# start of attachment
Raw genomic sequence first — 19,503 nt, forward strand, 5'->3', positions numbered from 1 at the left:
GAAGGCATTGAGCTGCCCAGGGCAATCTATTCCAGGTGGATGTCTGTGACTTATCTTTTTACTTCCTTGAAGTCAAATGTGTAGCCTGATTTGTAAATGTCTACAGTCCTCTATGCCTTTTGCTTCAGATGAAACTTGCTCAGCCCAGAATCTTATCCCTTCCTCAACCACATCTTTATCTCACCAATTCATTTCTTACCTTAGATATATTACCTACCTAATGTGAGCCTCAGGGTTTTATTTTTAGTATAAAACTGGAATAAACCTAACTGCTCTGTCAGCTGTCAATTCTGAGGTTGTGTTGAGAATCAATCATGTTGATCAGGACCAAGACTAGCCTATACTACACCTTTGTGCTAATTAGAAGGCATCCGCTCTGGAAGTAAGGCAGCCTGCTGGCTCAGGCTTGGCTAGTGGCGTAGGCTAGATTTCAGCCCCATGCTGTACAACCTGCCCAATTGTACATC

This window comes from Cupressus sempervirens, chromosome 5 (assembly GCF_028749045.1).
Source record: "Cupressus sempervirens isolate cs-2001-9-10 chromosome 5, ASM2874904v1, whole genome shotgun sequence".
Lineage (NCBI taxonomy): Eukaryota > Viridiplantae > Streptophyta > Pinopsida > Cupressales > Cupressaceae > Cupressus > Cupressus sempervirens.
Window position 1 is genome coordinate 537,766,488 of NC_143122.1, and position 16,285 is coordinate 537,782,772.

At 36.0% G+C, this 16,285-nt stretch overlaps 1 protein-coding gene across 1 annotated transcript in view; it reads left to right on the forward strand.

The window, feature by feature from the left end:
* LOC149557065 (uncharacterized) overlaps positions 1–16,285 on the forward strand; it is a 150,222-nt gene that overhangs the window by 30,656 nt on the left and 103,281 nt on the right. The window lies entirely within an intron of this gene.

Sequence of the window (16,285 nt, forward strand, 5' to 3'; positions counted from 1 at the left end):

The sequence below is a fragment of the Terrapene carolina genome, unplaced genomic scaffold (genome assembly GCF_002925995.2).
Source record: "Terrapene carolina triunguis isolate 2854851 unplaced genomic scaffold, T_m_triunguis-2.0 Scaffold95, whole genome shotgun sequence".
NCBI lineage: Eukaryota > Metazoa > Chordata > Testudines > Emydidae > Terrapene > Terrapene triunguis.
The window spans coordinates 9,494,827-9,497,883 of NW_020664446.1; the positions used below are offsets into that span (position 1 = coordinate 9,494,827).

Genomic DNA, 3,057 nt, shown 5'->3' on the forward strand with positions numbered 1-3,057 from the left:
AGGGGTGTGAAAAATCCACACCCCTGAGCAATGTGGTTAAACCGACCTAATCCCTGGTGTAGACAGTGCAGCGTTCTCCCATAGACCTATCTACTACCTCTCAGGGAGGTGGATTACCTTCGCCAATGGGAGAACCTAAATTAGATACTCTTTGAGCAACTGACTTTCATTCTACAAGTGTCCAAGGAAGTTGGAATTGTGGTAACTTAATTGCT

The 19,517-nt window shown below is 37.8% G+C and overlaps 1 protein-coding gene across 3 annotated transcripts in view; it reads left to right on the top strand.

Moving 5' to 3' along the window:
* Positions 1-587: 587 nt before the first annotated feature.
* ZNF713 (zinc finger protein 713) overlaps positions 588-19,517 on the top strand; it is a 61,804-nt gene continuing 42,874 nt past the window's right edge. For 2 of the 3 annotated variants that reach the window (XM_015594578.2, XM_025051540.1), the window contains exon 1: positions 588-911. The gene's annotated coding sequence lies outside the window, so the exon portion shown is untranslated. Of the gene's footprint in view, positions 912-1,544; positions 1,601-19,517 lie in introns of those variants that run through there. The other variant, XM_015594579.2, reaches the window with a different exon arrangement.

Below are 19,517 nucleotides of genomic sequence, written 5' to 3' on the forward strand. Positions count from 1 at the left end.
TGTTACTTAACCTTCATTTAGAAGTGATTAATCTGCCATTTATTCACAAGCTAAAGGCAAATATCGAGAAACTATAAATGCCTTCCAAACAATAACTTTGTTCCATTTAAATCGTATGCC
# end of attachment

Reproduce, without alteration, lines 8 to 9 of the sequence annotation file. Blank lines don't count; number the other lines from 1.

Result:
The window, feature by feature from the left end:
* LOC149557065 (uncharacterized) overlaps positions 1–16,285 on the forward strand; it is a 150,222-nt gene that overhangs the window by 30,656 nt on the left and 103,281 nt on the right. The window lies entirely within an intron of this gene.